In the West, showers associated with the monsoon circulation dot the Four Corners States and the Intermountain region. Meanwhile in the Northwest, hot, dry weather favors summer crop development and winter wheat maturation and harvesting.

On the Plains, overnight thunderstorms dumped heavy rain in a few areas, mainly across central and eastern Oklahoma. Elsewhere, mostly dry weather favors fieldwork and crop development, although hot conditions linger across the southern Plains.

In the Corn Belt, mild, dry weather prevails. Topsoil moisture for reproductive corn and soybeans is limited in parts of the Midwest, mainly in an area centered on western and southern Iowa and northern Missouri.

In the South, overnight thunderstorms provided some drought relief in Arkansas and neighboring areas. Among states bordering the Mississippi River and points east, Arkansas had the worst pasture conditions on July 21—just 27% good to excellent. Among other states from the Mississippi Valley eastward, pastures rated good to excellent ranged from 48% in Mississippi to 91% in Alabama.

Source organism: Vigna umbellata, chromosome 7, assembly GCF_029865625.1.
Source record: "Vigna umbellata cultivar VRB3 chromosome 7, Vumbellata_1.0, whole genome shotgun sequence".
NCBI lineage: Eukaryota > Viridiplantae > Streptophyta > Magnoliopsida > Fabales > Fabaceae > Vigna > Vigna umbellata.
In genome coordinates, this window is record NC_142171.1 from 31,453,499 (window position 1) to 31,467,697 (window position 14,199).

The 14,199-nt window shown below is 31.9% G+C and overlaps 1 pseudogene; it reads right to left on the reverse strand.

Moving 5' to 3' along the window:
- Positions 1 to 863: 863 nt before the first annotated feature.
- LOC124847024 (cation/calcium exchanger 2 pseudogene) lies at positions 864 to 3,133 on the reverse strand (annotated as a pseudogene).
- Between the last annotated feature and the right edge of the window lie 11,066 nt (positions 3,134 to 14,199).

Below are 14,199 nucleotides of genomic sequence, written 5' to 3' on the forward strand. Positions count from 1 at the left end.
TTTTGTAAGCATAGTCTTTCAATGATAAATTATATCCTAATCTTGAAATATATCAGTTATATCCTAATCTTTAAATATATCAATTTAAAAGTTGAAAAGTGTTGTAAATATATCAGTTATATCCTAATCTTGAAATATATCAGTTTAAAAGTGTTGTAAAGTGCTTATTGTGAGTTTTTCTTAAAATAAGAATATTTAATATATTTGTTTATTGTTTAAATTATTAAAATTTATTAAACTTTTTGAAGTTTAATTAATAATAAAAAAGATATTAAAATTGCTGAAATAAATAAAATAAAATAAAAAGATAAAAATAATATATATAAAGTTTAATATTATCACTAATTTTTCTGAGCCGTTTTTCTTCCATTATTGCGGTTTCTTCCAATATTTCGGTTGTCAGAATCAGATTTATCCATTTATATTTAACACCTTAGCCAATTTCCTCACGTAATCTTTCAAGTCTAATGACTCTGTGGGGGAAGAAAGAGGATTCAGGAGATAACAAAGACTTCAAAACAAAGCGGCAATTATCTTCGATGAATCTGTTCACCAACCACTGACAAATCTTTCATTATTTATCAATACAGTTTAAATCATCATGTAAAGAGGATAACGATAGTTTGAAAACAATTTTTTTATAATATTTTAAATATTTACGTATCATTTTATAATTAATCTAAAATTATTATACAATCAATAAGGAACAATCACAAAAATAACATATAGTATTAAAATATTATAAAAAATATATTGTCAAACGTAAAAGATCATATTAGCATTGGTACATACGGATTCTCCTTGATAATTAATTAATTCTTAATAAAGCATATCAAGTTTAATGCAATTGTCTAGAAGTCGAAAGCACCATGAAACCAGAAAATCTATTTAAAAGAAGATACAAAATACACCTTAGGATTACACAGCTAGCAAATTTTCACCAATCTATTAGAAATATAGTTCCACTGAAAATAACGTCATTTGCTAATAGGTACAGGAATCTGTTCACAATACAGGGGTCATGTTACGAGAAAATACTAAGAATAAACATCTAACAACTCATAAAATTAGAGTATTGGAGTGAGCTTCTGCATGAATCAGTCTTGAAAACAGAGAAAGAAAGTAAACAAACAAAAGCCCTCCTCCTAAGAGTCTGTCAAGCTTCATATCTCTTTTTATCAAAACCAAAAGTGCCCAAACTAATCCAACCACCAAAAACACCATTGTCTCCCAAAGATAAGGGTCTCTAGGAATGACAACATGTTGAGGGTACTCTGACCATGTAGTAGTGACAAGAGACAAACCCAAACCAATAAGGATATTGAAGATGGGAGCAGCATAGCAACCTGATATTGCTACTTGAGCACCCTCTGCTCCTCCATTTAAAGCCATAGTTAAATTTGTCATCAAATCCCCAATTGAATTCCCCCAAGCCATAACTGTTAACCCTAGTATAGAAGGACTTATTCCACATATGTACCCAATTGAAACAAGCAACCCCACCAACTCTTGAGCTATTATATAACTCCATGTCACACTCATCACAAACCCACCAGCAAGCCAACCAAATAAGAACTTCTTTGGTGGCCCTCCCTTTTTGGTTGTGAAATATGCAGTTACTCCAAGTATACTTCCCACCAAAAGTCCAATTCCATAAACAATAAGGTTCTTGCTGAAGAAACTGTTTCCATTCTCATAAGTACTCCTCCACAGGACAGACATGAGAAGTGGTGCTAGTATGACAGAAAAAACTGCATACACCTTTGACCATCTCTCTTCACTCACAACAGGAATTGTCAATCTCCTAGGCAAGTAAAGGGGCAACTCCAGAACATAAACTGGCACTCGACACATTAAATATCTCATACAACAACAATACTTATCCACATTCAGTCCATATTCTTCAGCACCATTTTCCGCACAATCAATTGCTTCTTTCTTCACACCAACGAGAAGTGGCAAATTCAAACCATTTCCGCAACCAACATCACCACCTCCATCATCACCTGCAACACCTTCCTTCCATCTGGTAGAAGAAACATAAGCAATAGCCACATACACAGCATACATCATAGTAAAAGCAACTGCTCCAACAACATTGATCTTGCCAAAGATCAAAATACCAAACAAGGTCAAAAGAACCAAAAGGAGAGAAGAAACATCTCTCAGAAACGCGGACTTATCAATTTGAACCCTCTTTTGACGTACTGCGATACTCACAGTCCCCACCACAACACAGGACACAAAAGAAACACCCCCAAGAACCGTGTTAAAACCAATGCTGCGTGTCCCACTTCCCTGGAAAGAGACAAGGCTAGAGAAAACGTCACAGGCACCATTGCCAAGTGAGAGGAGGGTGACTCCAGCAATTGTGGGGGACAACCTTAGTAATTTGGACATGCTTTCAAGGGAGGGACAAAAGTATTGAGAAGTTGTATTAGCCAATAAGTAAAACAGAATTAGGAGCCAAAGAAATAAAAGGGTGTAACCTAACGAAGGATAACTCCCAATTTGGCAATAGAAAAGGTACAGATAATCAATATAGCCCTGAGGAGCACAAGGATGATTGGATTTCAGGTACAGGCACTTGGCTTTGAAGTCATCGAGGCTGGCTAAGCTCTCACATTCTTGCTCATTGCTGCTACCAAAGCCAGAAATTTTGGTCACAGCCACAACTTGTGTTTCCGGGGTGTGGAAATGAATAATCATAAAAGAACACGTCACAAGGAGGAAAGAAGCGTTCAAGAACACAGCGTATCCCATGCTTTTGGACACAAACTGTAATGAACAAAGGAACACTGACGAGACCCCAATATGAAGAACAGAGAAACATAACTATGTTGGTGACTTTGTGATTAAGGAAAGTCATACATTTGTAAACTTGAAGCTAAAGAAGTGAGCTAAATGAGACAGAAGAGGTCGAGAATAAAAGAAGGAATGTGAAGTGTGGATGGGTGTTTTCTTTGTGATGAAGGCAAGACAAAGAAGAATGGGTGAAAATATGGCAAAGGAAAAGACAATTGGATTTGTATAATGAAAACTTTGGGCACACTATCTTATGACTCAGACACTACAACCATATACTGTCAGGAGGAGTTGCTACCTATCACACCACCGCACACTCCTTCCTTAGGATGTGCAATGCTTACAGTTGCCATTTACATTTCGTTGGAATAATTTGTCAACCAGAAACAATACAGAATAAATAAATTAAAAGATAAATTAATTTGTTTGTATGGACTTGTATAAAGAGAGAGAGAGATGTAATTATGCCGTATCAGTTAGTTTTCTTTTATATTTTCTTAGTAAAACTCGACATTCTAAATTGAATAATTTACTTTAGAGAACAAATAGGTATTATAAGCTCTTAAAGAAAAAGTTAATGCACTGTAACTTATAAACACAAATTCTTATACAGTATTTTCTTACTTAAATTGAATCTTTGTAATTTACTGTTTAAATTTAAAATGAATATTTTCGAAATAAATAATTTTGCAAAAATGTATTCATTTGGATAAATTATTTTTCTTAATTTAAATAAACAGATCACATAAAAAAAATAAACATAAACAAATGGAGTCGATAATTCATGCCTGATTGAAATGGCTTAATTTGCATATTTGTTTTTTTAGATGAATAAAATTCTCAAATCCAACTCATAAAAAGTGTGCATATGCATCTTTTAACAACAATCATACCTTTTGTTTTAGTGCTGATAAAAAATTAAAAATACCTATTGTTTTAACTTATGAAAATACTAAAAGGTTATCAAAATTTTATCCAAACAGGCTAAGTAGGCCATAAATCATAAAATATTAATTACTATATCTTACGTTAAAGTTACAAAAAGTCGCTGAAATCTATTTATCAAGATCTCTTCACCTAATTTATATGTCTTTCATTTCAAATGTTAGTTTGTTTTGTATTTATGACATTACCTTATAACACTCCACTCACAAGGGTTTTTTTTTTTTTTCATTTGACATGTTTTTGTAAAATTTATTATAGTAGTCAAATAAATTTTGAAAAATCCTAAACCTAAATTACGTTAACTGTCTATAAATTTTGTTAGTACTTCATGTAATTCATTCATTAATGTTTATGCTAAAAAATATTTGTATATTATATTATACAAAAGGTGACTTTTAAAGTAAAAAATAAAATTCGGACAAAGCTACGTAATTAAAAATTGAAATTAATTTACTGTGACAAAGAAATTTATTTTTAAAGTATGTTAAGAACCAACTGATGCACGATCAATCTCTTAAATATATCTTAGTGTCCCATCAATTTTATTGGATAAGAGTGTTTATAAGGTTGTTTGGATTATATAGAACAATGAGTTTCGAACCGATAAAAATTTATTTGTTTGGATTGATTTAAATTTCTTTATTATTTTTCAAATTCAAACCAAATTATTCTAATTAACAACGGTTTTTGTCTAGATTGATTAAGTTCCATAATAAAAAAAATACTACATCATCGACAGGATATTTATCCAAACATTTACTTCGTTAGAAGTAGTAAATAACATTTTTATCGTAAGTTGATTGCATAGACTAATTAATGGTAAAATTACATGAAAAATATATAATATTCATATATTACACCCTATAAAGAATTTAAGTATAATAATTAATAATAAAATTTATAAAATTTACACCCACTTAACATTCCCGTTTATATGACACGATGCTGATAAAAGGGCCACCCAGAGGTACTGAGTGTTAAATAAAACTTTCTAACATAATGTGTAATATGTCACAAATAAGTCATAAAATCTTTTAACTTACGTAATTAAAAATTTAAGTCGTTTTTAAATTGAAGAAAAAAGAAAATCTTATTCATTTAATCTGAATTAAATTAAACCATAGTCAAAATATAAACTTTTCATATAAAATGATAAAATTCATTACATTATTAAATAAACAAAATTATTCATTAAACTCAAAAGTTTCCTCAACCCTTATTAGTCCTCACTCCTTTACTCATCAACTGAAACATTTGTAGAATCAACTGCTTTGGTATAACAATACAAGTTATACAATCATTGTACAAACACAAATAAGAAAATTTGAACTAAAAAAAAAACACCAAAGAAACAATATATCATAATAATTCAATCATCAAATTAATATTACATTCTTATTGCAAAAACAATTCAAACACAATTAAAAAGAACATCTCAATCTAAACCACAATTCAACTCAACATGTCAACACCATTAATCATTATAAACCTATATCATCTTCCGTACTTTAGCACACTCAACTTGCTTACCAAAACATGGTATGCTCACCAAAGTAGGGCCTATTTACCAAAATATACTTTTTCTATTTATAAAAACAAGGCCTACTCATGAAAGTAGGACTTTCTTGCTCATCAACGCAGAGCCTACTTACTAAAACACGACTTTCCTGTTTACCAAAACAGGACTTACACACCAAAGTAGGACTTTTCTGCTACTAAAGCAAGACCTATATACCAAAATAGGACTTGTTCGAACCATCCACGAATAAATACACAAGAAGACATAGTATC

Outlook: Near- to below-normal temperatures will cover much of the nation during the next few days, except for lingering heat across the Deep South and the Northwest. However, even those areas will experience cooler weather toward week’s end, while a secondary cold front will result in much-below-normal temperatures in the Corn Belt. For example, weekend temperatures could fall to near 40°F in parts of the upper Midwest. For the remainder of the week, heavy precipitation will be focused across the South. Five-day precipitation totals could reach 2 to 4 inches from the central High Plains into the lower Southeast, while 1- to 2-inch totals can be expected in the Southwest, upper Midwest, and Atlantic coastal plain. The NWS 6- to 10-day outlook for July 29 – August 2 calls for near- to below-normal temperatures across the majority of the nation, while warmer-than-normal weather will prevail in coastal New England and the south-central U.S. Meanwhile, above-normal precipitation in the Atlantic coastal plain and from the northern Plains into the upper Midwest will contrast with drier-than-normal conditions across the interior Northwest and from the southern Plains into the eastern Corn Belt.